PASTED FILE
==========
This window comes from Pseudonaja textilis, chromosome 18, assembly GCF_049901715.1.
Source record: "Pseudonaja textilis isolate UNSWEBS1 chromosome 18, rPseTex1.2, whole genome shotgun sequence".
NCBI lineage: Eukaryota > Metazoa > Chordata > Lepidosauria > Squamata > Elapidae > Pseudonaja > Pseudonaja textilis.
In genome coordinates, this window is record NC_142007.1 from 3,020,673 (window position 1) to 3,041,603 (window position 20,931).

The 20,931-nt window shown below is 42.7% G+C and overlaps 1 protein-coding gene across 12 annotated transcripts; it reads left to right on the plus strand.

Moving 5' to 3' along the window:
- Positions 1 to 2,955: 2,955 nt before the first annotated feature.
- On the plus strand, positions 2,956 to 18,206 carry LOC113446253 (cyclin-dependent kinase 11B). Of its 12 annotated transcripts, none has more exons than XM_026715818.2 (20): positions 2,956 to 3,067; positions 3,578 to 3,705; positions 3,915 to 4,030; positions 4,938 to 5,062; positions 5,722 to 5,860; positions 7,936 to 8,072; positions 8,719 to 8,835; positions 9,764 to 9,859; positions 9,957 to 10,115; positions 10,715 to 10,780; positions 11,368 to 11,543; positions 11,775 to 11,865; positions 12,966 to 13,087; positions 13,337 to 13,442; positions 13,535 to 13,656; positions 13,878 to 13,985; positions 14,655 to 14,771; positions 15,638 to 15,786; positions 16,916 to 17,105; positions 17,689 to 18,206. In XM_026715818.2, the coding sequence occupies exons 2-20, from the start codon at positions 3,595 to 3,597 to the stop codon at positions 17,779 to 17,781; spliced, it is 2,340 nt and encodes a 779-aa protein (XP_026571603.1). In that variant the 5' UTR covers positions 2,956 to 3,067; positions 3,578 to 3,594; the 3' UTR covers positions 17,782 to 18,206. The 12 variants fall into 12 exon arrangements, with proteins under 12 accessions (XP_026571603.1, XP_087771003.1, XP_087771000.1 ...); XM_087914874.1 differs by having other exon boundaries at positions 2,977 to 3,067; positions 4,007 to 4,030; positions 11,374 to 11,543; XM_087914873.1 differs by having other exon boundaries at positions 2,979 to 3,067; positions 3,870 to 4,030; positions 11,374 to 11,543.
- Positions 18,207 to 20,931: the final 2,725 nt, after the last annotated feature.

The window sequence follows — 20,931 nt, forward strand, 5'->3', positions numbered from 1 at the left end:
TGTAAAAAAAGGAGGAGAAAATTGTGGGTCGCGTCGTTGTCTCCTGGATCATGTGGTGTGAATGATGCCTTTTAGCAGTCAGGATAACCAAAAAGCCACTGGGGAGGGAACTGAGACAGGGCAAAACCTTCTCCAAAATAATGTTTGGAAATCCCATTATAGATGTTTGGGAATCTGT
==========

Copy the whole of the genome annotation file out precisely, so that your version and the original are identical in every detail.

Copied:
This window comes from Pseudonaja textilis, chromosome 18, assembly GCF_049901715.1.
Source record: "Pseudonaja textilis isolate UNSWEBS1 chromosome 18, rPseTex1.2, whole genome shotgun sequence".
NCBI lineage: Eukaryota > Metazoa > Chordata > Lepidosauria > Squamata > Elapidae > Pseudonaja > Pseudonaja textilis.
In genome coordinates, this window is record NC_142007.1 from 3,020,673 (window position 1) to 3,041,603 (window position 20,931).

The 20,931-nt window shown below is 42.7% G+C and overlaps 1 protein-coding gene across 12 annotated transcripts; it reads left to right on the plus strand.

Moving 5' to 3' along the window:
- Positions 1 to 2,955: 2,955 nt before the first annotated feature.
- On the plus strand, positions 2,956 to 18,206 carry LOC113446253 (cyclin-dependent kinase 11B). Of its 12 annotated transcripts, none has more exons than XM_026715818.2 (20): positions 2,956 to 3,067; positions 3,578 to 3,705; positions 3,915 to 4,030; positions 4,938 to 5,062; positions 5,722 to 5,860; positions 7,936 to 8,072; positions 8,719 to 8,835; positions 9,764 to 9,859; positions 9,957 to 10,115; positions 10,715 to 10,780; positions 11,368 to 11,543; positions 11,775 to 11,865; positions 12,966 to 13,087; positions 13,337 to 13,442; positions 13,535 to 13,656; positions 13,878 to 13,985; positions 14,655 to 14,771; positions 15,638 to 15,786; positions 16,916 to 17,105; positions 17,689 to 18,206. In XM_026715818.2, the coding sequence occupies exons 2-20, from the start codon at positions 3,595 to 3,597 to the stop codon at positions 17,779 to 17,781; spliced, it is 2,340 nt and encodes a 779-aa protein (XP_026571603.1). In that variant the 5' UTR covers positions 2,956 to 3,067; positions 3,578 to 3,594; the 3' UTR covers positions 17,782 to 18,206. The 12 variants fall into 12 exon arrangements, with proteins under 12 accessions (XP_026571603.1, XP_087771003.1, XP_087771000.1 ...); XM_087914874.1 differs by having other exon boundaries at positions 2,977 to 3,067; positions 4,007 to 4,030; positions 11,374 to 11,543; XM_087914873.1 differs by having other exon boundaries at positions 2,979 to 3,067; positions 3,870 to 4,030; positions 11,374 to 11,543.
- Positions 18,207 to 20,931: the final 2,725 nt, after the last annotated feature.

The window sequence follows — 20,931 nt, forward strand, 5'->3', positions numbered from 1 at the left end:
TGTAAAAAAAGGAGGAGAAAATTGTGGGTCGCGTCGTTGTCTCCTGGATCATGTGGTGTGAATGATGCCTTTTAGCAGTCAGGATAACCAAAAAGCCACTGGGGAGGGAACTGAGACAGGGCAAAACCTTCTCCAAAATAATGTTTGGAAATCCCATTATAGATGTTTGGGAATCTGT